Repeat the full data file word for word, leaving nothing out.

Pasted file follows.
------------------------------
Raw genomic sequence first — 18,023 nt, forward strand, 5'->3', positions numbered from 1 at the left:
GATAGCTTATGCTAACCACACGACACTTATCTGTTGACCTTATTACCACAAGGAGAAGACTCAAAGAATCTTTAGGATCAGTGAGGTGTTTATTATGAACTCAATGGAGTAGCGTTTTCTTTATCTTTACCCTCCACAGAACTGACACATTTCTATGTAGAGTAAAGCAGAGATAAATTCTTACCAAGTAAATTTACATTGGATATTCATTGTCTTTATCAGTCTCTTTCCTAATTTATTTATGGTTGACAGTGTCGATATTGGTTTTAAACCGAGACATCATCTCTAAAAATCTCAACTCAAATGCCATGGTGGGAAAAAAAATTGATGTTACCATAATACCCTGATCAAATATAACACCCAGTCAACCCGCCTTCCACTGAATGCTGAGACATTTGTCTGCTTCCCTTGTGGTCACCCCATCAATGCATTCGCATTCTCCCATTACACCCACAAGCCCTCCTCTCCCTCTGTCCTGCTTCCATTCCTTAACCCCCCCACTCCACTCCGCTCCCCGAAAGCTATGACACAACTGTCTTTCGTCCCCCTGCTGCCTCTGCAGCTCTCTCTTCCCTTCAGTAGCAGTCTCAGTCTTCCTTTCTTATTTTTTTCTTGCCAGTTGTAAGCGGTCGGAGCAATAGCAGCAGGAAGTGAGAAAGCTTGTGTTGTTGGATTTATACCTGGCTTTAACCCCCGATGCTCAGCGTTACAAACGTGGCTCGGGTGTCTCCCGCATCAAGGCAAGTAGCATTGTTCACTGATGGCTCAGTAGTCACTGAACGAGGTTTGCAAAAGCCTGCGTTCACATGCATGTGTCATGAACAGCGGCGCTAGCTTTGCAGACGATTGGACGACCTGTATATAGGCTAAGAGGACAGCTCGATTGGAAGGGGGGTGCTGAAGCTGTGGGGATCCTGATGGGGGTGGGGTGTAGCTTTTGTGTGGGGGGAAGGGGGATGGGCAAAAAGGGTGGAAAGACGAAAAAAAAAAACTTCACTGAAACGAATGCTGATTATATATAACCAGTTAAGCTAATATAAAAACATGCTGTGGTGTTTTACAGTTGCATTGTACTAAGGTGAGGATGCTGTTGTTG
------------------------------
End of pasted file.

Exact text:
Raw genomic sequence first — 18,023 nt, forward strand, 5'->3', positions numbered from 1 at the left:
GATAGCTTATGCTAACCACACGACACTTATCTGTTGACCTTATTACCACAAGGAGAAGACTCAAAGAATCTTTAGGATCAGTGAGGTGTTTATTATGAACTCAATGGAGTAGCGTTTTCTTTATCTTTACCCTCCACAGAACTGACACATTTCTATGTAGAGTAAAGCAGAGATAAATTCTTACCAAGTAAATTTACATTGGATATTCATTGTCTTTATCAGTCTCTTTCCTAATTTATTTATGGTTGACAGTGTCGATATTGGTTTTAAACCGAGACATCATCTCTAAAAATCTCAACTCAAATGCCATGGTGGGAAAAAAAATTGATGTTACCATAATACCCTGATCAAATATAACACCCAGTCAACCCGCCTTCCACTGAATGCTGAGACATTTGTCTGCTTCCCTTGTGGTCACCCCATCAATGCATTCGCATTCTCCCATTACACCCACAAGCCCTCCTCTCCCTCTGTCCTGCTTCCATTCCTTAACCCCCCCACTCCACTCCGCTCCCCGAAAGCTATGACACAACTGTCTTTCGTCCCCCTGCTGCCTCTGCAGCTCTCTCTTCCCTTCAGTAGCAGTCTCAGTCTTCCTTTCTTATTTTTTTCTTGCCAGTTGTAAGCGGTCGGAGCAATAGCAGCAGGAAGTGAGAAAGCTTGTGTTGTTGGATTTATACCTGGCTTTAACCCCCGATGCTCAGCGTTACAAACGTGGCTCGGGTGTCTCCCGCATCAAGGCAAGTAGCATTGTTCACTGATGGCTCAGTAGTCACTGAACGAGGTTTGCAAAAGCCTGCGTTCACATGCATGTGTCATGAACAGCGGCGCTAGCTTTGCAGACGATTGGACGACCTGTATATAGGCTAAGAGGACAGCTCGATTGGAAGGGGGGTGCTGAAGCTGTGGGGATCCTGATGGGGGTGGGGTGTAGCTTTTGTGTGGGGGGAAGGGGGATGGGCAAAAAGGGTGGAAAGACGAAAAAAAAAAACTTCACTGAAACGAATGCTGATTATATATAACCAGTTAAGCTAATATAAAAACATGCTGTGGTGTTTTACAGTTGCATTGTACTAAGGTGAGGATGCTGTTGTTG